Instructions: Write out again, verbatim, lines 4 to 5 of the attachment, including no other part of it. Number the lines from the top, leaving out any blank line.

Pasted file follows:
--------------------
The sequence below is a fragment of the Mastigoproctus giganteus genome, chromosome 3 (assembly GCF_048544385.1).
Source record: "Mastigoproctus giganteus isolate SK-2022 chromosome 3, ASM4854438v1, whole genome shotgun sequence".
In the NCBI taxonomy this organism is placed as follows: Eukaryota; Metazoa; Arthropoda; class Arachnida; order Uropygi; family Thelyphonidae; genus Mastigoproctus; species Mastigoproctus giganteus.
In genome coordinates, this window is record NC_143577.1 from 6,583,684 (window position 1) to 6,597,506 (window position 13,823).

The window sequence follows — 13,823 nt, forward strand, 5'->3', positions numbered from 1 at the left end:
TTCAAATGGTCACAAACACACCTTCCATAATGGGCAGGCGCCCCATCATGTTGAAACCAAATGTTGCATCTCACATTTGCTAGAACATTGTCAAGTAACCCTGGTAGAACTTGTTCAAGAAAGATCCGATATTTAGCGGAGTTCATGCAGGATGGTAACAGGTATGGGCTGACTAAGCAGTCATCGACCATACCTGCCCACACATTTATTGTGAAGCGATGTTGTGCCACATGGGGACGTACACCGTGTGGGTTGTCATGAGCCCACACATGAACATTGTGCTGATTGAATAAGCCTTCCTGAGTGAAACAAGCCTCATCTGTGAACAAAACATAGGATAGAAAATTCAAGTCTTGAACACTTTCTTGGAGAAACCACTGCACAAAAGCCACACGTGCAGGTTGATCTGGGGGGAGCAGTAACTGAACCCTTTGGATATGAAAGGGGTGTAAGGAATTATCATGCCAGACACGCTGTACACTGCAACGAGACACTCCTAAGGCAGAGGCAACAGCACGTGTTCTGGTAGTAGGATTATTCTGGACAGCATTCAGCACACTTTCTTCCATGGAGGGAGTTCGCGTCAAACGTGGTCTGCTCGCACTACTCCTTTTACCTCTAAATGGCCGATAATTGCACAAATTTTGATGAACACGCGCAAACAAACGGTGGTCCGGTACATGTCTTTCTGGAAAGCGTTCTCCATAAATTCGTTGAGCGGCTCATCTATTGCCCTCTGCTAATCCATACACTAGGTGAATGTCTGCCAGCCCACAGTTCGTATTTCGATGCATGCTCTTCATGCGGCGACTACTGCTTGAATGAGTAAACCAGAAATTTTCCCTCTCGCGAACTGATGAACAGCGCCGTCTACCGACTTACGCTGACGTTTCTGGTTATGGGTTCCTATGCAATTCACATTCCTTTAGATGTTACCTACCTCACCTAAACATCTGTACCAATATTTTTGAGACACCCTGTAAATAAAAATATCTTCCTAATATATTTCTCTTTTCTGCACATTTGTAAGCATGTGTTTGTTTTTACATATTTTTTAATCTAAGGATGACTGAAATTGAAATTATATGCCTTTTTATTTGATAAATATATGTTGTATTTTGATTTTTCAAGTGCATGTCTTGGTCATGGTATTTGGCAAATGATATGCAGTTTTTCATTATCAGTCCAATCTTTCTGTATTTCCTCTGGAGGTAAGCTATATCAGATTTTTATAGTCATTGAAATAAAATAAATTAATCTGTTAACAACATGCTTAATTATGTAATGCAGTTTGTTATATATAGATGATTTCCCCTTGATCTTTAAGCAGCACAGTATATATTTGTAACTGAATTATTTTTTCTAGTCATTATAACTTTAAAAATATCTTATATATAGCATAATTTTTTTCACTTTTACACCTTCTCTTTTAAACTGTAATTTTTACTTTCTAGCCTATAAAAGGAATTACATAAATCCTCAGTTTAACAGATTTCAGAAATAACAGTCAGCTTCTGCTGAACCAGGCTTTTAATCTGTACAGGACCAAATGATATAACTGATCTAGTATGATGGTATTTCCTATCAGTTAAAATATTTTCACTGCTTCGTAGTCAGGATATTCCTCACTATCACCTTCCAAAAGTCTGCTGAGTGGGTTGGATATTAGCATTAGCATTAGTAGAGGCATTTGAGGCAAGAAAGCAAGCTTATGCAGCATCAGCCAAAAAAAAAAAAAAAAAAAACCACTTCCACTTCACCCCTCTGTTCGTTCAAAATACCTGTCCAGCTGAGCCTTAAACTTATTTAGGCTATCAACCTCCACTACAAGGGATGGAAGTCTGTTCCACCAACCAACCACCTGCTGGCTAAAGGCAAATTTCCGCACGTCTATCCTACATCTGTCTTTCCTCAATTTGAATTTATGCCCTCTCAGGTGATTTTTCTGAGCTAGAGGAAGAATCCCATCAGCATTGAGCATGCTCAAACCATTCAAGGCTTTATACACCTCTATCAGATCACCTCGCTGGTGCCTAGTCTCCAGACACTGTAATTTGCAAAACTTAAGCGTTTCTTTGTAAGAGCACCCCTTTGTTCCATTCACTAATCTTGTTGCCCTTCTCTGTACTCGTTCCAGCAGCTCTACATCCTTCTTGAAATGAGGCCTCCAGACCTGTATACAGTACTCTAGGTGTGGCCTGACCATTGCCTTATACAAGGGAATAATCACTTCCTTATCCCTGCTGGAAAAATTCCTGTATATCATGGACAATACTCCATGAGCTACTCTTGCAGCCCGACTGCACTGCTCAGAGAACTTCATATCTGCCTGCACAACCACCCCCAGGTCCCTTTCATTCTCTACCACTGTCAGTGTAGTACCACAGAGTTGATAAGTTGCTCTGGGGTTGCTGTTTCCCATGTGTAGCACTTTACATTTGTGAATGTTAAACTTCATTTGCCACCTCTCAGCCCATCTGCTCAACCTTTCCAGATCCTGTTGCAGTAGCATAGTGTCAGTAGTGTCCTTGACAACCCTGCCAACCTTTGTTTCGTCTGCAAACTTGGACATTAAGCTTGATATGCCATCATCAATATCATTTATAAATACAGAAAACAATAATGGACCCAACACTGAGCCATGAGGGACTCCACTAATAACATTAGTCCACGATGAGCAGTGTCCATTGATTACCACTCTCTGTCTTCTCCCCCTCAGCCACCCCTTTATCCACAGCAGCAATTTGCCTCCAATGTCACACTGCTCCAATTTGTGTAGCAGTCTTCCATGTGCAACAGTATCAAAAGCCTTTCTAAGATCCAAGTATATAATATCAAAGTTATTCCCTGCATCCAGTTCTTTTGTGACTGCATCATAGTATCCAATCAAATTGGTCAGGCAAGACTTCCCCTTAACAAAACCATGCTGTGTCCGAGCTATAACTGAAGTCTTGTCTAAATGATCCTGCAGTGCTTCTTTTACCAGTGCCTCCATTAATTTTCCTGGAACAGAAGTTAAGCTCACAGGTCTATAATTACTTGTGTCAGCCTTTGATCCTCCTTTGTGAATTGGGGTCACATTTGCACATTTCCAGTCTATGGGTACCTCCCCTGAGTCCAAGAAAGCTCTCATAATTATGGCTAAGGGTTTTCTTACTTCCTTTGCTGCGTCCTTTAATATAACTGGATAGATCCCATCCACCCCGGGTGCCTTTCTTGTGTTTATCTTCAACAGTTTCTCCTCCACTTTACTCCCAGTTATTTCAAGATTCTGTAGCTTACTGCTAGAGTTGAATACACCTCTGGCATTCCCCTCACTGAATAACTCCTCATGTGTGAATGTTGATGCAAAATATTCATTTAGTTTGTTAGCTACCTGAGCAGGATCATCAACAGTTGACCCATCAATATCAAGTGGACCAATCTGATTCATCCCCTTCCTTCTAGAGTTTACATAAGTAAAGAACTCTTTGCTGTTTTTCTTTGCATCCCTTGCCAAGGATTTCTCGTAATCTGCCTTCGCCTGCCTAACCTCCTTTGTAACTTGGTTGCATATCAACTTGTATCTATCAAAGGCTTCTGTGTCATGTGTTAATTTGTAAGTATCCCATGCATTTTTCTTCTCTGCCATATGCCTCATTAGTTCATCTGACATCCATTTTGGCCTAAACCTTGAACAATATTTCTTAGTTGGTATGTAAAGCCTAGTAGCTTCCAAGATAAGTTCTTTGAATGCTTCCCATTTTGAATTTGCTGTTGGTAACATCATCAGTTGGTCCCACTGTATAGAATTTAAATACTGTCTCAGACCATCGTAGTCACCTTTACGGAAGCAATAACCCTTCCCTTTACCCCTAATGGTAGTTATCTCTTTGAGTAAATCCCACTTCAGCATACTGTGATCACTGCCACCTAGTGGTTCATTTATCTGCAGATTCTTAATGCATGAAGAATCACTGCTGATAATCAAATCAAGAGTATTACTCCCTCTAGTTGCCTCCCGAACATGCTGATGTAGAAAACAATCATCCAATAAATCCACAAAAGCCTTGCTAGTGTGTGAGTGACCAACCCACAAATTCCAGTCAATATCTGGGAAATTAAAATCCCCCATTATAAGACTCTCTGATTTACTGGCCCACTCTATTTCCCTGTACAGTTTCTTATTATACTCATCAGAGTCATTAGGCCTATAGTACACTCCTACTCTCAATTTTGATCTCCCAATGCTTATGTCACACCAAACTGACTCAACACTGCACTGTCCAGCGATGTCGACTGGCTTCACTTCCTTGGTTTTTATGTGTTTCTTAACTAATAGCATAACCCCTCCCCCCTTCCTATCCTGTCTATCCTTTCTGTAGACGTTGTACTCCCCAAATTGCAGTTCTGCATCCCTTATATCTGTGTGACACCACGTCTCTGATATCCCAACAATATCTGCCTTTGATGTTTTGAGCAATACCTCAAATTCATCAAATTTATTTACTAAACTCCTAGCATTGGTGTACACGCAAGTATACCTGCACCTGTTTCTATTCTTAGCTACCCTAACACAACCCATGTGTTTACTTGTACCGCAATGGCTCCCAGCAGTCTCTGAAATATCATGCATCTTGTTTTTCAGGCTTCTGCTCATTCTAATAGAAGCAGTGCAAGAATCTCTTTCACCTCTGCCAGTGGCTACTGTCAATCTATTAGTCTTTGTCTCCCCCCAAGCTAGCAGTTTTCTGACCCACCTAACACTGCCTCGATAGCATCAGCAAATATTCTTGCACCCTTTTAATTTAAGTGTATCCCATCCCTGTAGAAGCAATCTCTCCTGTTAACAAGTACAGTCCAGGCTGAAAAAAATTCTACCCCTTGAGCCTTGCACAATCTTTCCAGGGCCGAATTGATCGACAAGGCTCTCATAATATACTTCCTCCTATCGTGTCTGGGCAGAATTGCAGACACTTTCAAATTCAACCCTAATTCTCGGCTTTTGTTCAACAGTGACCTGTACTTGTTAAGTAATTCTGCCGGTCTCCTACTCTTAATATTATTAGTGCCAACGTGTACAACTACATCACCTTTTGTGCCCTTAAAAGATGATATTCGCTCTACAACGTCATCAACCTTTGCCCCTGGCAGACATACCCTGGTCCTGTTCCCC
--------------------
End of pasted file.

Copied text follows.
In genome coordinates, this window is record NC_143577.1 from 6,583,684 (window position 1) to 6,597,506 (window position 13,823).

The window sequence follows — 13,823 nt, forward strand, 5'->3', positions numbered from 1 at the left end: